Mr Putin claims that areas in the south and east of Ukraine "had no historical connection with Ukraine whatsoever". Conquered from the Ottoman Empire by the Russian Empress Catherine the Great in the seventeenth century, the Russian president says that means these lands are in fact rightfully Russian. Mr Putin later refers to them using the seventeenth-century term "Novorossiya" - New Russia.
Mr Suny points out that the inhabitants of these lands when they were conquered by Russia were neither Russian nor Ukrainian, but Ottoman, Tatar or Cossacks - Slavic peasants who had fled to the frontiers.
But claiming that these territories are in reality rightfully Russian serves Mr Putin's interests, as they are precisely the territories that Russia is attempting to conquer from Ukraine during the now decade-long conflict with its neighbour.
So-called Novorossiya includes Crimea - illegally annexed from Ukraine in 2014. New Russia also covers areas around Kherson, Mariupol and Bakhmut, which Mr Putin declared part of Russia in 2022.
An 'artificial state'
Mr Putin went on to claim that "Ukraine is an artificial state that was shaped at [Joseph] Stalin's will," arguing that Ukraine was created by the Soviet leadership in the 1920s and received lands that it had no historical claim to.
In a sense, he is correct, says Prof Radchenko. The Soviet leadership drew up the borders of Soviet republics "almost like the Western colonial powers drew up borders in Africa - kind of randomly.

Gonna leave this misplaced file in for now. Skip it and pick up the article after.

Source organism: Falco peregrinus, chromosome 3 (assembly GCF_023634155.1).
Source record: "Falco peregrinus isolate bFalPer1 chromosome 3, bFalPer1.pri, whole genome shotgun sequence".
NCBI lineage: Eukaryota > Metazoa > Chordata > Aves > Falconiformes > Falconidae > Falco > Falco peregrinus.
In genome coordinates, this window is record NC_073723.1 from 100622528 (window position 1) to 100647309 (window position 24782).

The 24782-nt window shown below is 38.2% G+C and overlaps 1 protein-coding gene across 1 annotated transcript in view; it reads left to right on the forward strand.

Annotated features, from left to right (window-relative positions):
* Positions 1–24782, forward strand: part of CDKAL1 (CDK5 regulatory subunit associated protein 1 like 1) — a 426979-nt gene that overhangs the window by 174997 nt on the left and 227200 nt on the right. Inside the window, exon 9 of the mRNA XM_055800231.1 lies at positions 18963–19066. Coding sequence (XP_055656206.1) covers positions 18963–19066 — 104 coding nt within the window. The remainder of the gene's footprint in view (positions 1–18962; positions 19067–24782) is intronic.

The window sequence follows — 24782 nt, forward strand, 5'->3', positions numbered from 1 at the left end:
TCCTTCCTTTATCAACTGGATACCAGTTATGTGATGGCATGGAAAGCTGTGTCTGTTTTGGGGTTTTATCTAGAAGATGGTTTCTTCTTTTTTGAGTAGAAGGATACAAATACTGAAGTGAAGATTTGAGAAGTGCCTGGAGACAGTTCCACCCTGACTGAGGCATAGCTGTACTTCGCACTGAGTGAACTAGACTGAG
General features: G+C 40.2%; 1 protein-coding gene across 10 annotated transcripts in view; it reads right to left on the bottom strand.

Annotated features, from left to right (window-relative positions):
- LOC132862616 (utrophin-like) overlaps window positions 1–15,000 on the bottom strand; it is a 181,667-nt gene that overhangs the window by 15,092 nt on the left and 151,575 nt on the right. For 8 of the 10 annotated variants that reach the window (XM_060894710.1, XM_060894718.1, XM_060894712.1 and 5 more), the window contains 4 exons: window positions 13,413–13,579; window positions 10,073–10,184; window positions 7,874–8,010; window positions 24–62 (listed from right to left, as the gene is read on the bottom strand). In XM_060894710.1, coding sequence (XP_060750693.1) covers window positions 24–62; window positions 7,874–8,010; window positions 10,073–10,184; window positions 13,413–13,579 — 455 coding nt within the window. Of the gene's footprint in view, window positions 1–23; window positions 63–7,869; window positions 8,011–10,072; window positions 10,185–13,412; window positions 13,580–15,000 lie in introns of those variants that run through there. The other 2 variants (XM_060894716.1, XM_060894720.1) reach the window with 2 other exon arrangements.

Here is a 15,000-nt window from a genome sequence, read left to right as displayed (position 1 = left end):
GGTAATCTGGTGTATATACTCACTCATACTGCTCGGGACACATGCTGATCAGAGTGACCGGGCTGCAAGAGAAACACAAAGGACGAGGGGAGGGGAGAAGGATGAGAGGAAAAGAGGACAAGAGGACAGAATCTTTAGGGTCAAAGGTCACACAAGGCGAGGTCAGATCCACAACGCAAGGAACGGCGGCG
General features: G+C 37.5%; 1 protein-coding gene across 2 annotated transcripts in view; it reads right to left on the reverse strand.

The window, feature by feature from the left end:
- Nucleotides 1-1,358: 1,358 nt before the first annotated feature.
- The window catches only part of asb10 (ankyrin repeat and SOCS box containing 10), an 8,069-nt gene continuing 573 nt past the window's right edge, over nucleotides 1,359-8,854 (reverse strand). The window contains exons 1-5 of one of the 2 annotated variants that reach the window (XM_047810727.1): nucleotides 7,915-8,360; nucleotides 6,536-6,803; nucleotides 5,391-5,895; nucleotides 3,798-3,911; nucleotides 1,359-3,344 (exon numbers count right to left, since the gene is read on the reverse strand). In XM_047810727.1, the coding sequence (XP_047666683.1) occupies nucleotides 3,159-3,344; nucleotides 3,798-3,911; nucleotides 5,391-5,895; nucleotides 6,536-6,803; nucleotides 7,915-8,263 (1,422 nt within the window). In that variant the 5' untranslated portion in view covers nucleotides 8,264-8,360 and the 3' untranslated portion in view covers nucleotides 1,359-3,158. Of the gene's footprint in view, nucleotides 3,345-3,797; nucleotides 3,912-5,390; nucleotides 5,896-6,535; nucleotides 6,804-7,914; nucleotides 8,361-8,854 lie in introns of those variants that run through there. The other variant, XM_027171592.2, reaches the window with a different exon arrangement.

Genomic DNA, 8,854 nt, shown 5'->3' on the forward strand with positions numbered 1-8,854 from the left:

"But that does not mean that Ukrainians did not exist."
More broadly, Mr Radchenko denies Mr Putin's claims that Ukraine is not a real country because it was formed in its modern form in the twentieth century. "Any country is a fake country, in the sense that countries are created as a result of a historical process.
"Russia was created as a result of decisions taken by the Russian tsars, such as the colonisation of Siberia, which came at the considerable expense of the local population.
"If Ukraine is a fake country, then so is Russia."
'Collaborating with Hitler'
Perhaps Mr Putin's most inflammatory claim was regarding Poland. Mr Putin claimed that Poland - which was invaded by Nazi Germany and the Soviet Union in 1939 - "collaborated with Hitler".
The Russian president told his interviewer that by refusing to cede an area of Poland called the Danzig Corridor to Hitler, Poland "went too far, pushing Hitler to start World War 2 by attacking them".
For Prof Prazmowska, President Putin's interpretation of history is a flawed reading of the historical record. She says that while it is true that there were diplomatic contacts between Poland and the Nazis - the first treaty Hitler signed after coming to power was a non-aggression pact with Poland in 1934 - Mr Putin is conflating diplomatic outreach to a threatening neighbour with collaboration.
"The accusation that the Poles were collaborating is nonsense," says Mrs Prazmowska.
"You can't interpret these things as if this were collaboration with Nazi Germany, because it just so happened that the Soviet Union also signed treaties with Germany [at the same time]."
In September 1939, Nazi Germany and the Soviet Union invaded Poland according to the terms of the Molotov-Ribbentrop Pact signed between both states earlier that year.